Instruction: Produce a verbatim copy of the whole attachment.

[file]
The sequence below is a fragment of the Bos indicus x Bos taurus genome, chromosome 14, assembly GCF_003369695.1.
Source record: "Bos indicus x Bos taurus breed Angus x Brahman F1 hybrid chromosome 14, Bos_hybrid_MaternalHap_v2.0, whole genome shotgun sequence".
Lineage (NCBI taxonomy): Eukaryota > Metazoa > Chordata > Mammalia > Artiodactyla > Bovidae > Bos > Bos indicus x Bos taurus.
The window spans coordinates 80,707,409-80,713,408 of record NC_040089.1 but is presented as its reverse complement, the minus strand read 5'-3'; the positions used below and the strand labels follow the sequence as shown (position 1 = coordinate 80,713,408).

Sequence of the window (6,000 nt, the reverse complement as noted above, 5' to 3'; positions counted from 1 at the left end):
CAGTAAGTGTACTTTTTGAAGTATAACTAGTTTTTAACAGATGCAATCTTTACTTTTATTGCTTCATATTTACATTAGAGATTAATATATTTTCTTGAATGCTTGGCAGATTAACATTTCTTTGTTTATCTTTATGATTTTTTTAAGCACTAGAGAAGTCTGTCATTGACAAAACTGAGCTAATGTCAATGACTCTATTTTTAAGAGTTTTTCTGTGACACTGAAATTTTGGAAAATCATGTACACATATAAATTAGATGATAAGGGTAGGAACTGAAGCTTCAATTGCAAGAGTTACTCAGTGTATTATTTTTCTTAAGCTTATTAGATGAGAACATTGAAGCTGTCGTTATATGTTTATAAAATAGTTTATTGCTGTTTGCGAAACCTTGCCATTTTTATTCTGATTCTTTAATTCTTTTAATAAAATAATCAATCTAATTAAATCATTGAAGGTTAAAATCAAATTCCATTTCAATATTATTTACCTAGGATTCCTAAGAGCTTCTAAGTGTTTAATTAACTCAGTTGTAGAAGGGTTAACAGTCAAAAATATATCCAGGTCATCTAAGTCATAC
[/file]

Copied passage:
The sequence below is a fragment of the Bos indicus x Bos taurus genome, chromosome 14, assembly GCF_003369695.1.
Source record: "Bos indicus x Bos taurus breed Angus x Brahman F1 hybrid chromosome 14, Bos_hybrid_MaternalHap_v2.0, whole genome shotgun sequence".
Lineage (NCBI taxonomy): Eukaryota > Metazoa > Chordata > Mammalia > Artiodactyla > Bovidae > Bos > Bos indicus x Bos taurus.
The window spans coordinates 80,707,409-80,713,408 of record NC_040089.1 but is presented as its reverse complement, the minus strand read 5'-3'; the positions used below and the strand labels follow the sequence as shown (position 1 = coordinate 80,713,408).

Sequence of the window (6,000 nt, the reverse complement as noted above, 5' to 3'; positions counted from 1 at the left end):
CAGTAAGTGTACTTTTTGAAGTATAACTAGTTTTTAACAGATGCAATCTTTACTTTTATTGCTTCATATTTACATTAGAGATTAATATATTTTCTTGAATGCTTGGCAGATTAACATTTCTTTGTTTATCTTTATGATTTTTTTAAGCACTAGAGAAGTCTGTCATTGACAAAACTGAGCTAATGTCAATGACTCTATTTTTAAGAGTTTTTCTGTGACACTGAAATTTTGGAAAATCATGTACACATATAAATTAGATGATAAGGGTAGGAACTGAAGCTTCAATTGCAAGAGTTACTCAGTGTATTATTTTTCTTAAGCTTATTAGATGAGAACATTGAAGCTGTCGTTATATGTTTATAAAATAGTTTATTGCTGTTTGCGAAACCTTGCCATTTTTATTCTGATTCTTTAATTCTTTTAATAAAATAATCAATCTAATTAAATCATTGAAGGTTAAAATCAAATTCCATTTCAATATTATTTACCTAGGATTCCTAAGAGCTTCTAAGTGTTTAATTAACTCAGTTGTAGAAGGGTTAACAGTCAAAAATATATCCAGGTCATCTAAGTCATAC